CHICAGO, Jan. 19 (UPI) -- All those New Year's resolutions made to lose weight might be just a bit easier to achieve this year. Online weight loss sites, run by heath insurance companies, doctors, dieticians and fitness trainers, are mushrooming, so to speak, offering consumers nutrition resources, calorie counters and exercise plans.
"There are almost as many online resources giving advice on weight loss as there are books on the subject," said Christie Hadley, a spokeswoman for SparkPeople.com, a site aimed at those who want to lose weight. "The key is finding the site that gives you the tools you need to succeed."
Experts told UPI's The Web the so-called carb craze in the United States seems to be dying down. So, progressive online fitness and diet sites are featuring new, usually exclusive, content designed to change the reader's lifestyle, not sell a fading fad.
"This is not about having meal plans based on the diet fad," said Lynn Seay, a spokeswoman for fatfallacy.com, a site featuring content from leading diet and fitness experts. "It's about learning new eating habits."
Many online diet sites seem to be quite helpful.
"I have a daughter who went on Weight Watchers through their online diet plan," Mary Steigerwald, vice president for university communications at Ottawa University in Canada, told The Web. "She weighs in once a week (and) counts the points through the Web site. She can even look up points for eating out. She has lost 25 pounds and is still going. She is 26 years old and went from a size 14 to a size 10 and sometimes even a size 8. She wants to lose 10 more pounds before she gets married this year."
Typical of this wave of online fitness resource centers is americaonthemove.org. The site is part of a national initiative to encourage people to make "small lifestyle changes," such as adding 2,000 steps a day to their exercise routine, or eating 100 fewer calories a day. This keeps "people from gaining an average of one to three pounds per year," said Wendy Artman, a spokeswoman for americaonthemove.org. "We've also learned that by getting people to start with small changes they are more likely to succeed in their dieting resolutions."
Dieters who visit the site can register for free and are given access to content that tells them how to add activities to their day to stimulate their metabolism and provides information about food choices. Visitors also can track their success online. The site sends daily e-mail updates to dieters giving them lifestyle improvement tips.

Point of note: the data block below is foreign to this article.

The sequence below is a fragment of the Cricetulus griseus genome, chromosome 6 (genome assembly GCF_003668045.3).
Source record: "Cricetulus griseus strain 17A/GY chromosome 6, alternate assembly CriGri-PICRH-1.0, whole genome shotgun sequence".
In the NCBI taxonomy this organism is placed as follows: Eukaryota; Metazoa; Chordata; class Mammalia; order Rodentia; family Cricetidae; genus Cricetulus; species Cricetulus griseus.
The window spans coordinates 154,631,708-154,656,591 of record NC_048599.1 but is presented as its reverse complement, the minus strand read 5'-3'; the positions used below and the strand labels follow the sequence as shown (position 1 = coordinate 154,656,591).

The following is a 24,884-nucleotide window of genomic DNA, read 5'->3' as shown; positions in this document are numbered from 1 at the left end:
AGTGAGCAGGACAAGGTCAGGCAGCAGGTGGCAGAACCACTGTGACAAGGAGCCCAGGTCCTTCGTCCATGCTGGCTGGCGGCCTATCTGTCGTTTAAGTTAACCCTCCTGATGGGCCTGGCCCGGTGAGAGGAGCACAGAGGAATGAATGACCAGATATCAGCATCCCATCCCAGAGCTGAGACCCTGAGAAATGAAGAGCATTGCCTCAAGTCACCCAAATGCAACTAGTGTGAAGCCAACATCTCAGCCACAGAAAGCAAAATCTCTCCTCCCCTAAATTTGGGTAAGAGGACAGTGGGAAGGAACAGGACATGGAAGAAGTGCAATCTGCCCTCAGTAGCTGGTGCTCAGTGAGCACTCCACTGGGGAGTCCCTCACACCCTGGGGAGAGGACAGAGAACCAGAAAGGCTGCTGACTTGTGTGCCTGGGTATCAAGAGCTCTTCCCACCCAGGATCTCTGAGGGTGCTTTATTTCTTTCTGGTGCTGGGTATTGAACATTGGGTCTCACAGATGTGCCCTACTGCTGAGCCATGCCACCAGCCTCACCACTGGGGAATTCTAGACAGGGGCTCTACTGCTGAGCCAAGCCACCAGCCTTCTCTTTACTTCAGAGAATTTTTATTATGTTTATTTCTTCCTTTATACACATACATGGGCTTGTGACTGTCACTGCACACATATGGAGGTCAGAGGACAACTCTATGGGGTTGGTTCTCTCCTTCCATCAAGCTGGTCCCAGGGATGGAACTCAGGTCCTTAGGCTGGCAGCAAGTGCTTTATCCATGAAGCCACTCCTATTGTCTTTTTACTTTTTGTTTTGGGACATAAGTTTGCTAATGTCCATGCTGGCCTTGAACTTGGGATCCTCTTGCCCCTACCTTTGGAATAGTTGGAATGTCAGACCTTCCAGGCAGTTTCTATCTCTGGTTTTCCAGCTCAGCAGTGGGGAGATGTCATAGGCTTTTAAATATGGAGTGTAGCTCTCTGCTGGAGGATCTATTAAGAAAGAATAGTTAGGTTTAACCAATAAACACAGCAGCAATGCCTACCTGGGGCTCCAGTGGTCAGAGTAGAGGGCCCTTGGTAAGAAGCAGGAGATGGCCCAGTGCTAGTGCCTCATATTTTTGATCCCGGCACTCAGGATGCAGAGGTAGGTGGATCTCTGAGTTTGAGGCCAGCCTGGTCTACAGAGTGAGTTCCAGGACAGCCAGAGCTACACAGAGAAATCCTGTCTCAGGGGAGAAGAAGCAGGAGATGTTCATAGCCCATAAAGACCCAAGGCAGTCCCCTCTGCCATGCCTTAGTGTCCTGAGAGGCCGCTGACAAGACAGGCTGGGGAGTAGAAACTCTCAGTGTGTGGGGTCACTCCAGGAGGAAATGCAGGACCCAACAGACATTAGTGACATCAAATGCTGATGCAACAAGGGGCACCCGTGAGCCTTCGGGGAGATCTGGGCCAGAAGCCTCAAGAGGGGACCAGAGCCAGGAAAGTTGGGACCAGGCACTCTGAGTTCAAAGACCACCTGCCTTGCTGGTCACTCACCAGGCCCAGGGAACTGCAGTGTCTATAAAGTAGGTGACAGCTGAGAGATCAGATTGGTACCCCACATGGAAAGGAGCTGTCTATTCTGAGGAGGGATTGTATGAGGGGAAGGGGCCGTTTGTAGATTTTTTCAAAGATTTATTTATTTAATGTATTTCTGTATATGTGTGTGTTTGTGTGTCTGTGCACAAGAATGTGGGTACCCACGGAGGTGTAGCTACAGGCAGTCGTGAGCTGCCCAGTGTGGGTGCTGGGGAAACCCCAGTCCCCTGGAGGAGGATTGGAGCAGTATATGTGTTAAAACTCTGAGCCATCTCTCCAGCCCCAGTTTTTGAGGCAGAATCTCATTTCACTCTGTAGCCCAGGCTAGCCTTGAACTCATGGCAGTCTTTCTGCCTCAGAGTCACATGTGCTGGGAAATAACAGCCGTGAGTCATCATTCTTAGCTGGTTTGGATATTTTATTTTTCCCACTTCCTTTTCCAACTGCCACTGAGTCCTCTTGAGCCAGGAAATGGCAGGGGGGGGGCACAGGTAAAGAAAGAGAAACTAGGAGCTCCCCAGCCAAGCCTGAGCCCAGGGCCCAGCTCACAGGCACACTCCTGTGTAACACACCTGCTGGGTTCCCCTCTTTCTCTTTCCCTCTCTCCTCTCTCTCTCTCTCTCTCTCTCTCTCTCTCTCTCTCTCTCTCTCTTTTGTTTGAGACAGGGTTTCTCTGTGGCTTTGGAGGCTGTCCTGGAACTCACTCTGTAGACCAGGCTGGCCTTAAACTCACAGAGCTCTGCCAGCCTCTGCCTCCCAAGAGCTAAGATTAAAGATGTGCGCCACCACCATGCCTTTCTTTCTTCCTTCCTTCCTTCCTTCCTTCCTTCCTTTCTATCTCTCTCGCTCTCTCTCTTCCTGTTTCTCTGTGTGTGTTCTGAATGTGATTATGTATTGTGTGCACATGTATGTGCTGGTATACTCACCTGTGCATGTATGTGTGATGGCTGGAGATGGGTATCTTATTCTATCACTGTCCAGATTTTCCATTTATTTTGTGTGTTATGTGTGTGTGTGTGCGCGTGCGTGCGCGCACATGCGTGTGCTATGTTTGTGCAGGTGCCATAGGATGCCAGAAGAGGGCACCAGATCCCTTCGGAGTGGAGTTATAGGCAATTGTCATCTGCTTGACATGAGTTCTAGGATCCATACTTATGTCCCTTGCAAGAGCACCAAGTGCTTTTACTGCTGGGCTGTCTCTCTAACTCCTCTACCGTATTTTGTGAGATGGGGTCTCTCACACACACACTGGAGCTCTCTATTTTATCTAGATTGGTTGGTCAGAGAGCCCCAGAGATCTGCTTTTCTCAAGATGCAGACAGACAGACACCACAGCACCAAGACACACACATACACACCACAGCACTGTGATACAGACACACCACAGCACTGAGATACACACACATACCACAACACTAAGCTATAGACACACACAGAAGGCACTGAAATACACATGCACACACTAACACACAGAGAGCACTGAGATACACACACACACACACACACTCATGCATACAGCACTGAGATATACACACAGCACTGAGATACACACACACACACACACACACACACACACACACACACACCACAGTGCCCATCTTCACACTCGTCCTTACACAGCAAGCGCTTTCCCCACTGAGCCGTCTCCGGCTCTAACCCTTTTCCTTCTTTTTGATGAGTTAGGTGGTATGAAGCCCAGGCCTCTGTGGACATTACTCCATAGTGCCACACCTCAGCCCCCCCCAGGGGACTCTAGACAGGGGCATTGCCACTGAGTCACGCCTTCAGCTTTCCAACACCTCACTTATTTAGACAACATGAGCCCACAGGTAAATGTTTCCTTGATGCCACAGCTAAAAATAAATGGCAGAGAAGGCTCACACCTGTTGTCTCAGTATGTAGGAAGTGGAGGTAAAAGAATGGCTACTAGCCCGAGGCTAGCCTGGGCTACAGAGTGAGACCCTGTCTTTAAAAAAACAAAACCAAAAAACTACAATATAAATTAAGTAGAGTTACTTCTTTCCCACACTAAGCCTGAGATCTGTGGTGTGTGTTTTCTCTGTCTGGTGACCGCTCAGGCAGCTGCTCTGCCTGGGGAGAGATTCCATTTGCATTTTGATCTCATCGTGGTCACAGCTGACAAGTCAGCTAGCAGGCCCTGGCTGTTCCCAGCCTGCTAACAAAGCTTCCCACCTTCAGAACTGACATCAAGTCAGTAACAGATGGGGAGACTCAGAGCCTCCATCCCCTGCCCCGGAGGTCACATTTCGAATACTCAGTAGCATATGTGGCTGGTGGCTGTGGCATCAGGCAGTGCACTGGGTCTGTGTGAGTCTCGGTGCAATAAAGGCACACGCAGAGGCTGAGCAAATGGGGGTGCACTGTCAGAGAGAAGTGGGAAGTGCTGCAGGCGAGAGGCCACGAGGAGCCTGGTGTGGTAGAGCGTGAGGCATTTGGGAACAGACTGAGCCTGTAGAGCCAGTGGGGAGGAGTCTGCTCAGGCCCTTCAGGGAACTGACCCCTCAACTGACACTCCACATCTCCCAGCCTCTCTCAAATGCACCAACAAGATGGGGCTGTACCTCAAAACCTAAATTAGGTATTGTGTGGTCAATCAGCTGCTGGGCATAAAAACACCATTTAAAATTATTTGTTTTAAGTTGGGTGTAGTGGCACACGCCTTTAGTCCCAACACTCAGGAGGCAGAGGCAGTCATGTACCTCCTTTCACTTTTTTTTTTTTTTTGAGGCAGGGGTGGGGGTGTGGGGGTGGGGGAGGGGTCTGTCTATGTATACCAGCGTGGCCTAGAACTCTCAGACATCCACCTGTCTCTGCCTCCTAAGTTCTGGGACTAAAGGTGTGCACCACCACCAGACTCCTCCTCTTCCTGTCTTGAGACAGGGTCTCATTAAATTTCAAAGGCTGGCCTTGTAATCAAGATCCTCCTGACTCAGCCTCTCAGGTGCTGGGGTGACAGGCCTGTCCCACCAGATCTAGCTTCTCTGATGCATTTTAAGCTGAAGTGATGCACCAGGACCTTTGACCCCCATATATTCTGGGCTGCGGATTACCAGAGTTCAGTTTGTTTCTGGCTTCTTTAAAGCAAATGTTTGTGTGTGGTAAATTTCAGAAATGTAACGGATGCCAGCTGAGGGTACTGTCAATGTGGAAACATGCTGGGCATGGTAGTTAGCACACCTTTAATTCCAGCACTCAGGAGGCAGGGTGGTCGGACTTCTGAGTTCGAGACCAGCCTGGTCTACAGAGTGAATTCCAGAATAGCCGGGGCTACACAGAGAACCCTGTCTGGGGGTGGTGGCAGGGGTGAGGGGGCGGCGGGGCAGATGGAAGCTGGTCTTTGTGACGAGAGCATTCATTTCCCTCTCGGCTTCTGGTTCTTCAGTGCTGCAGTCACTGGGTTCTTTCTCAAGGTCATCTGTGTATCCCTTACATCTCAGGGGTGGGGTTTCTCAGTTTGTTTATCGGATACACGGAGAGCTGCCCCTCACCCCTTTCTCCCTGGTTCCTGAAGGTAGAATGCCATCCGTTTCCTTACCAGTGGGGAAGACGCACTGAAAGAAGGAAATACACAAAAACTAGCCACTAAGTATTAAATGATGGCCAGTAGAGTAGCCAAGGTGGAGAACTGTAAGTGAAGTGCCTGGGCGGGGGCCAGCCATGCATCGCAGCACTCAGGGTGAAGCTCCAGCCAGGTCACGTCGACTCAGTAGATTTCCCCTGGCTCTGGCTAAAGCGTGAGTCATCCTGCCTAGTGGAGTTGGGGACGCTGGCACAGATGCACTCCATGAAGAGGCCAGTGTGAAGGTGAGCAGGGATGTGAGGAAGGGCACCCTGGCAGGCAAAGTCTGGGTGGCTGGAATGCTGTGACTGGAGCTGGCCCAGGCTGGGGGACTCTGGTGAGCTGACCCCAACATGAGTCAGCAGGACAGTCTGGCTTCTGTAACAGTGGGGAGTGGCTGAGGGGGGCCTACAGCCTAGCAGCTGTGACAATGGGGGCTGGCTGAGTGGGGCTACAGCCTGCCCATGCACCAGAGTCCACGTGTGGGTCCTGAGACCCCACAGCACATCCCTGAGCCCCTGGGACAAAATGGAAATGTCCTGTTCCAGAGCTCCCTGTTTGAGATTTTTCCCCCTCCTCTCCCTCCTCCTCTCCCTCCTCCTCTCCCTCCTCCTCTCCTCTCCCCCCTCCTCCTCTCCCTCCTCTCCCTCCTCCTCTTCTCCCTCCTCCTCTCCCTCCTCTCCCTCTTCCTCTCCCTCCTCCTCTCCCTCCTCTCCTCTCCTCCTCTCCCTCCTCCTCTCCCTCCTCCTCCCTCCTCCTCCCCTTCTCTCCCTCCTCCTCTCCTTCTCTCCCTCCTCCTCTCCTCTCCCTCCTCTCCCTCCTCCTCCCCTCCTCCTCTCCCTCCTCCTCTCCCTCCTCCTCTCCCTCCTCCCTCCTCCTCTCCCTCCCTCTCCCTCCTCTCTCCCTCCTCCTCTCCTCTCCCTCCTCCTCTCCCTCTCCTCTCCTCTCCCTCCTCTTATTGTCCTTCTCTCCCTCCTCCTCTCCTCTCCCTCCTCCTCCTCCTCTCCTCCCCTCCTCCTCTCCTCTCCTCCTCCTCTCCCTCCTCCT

"It's a constant reminder of how easy it is to live more healthfully," Artman said.
Other sites are adopting a similar approach, including changeonediet.com, the Reader's Digest weight loss site.
"The philosophy behind it, unlike the majority of diets out there, is that you should make one small change at a time," said Dayna Diamond, a spokeswoman for the site. She said the best diets should be "non-diet diets -- no counting calories, no outrageous rules on carb intake, just a sensible approach to losing weight and keeping it off."
These sites utilize resources from many experts in the field. Sites such as ediets.com even employ a chief nutritionist on staff, a spokeswoman said. The programs can be done "entirely online," based on the expert advice made available, including advice from physicians such as Carolyn Dean, for yeastconnection.com.
Those who have reached the weight or size they want can continue to improve their physical health through online sites that provide content on optimal vitamin intake -- though many of these sites appear to be underwritten by drug or nutrition companies.
"It is now possible to design the best vitamin regimen online," said Norman Iannarelli, a spokesman for whatvitaminsarerightforyou.com, a project of Olympian Labs, a health products maker in Scottsdale, Ariz.
The site provides an online questionnaire that visitors can complete in a few minutes. It also features published research on vitamin supplements.
"There are millions of people who are chronic failures at weight loss," said Joe Young, director of education at Olympian Labs. "Often, this has everything to do with body chemistry, not lack of discipline. The right supplement can turn failure into success, but blind experimentation keeps dieters on a vicious cycle."
Another, similar site is smartjourney.com, which recently was launched by Summit Life Nutrition. The site is run by Philip Goglia, the former president of supplement maker Herbalife International, who also is a well-known nutritionist, fitness trainer and author. The site provides consumers access to the health tips Goglia also provides to Fortune 500 executives, professional athletes and actors, such as "Kim Delaney, Gillian Anderson, Kristina Loken and Owen Wilson," said spokesman Corine Bourdeau in Los Angeles.
Like other Web sites, these fitness-oriented projects seek to foster a sense of community for visitors.
"Dieters have even become friends online," said Chuck Casto, a spokesman for nutrisystem.com, a provider of prepared foods and online and telephone counseling located in Chicago.
As noted by Dr. Roger Gould of the University of California, Los Angeles, and founder of masteringfood.com, all of these diet programs must start with the mind, not just the body. Gould, a psychiatrist, has found no matter what diet people undertake, "if they have not combated feelings of depression or other emotional issues, the diet won't work as a long-term solution."
The Web is a weekly series examining the global telecommunications phenomenon known as the World Wide Web, by Gene J. Koprowski, who covers technology for UPI Science News. E-mail: firstname.lastname@example.org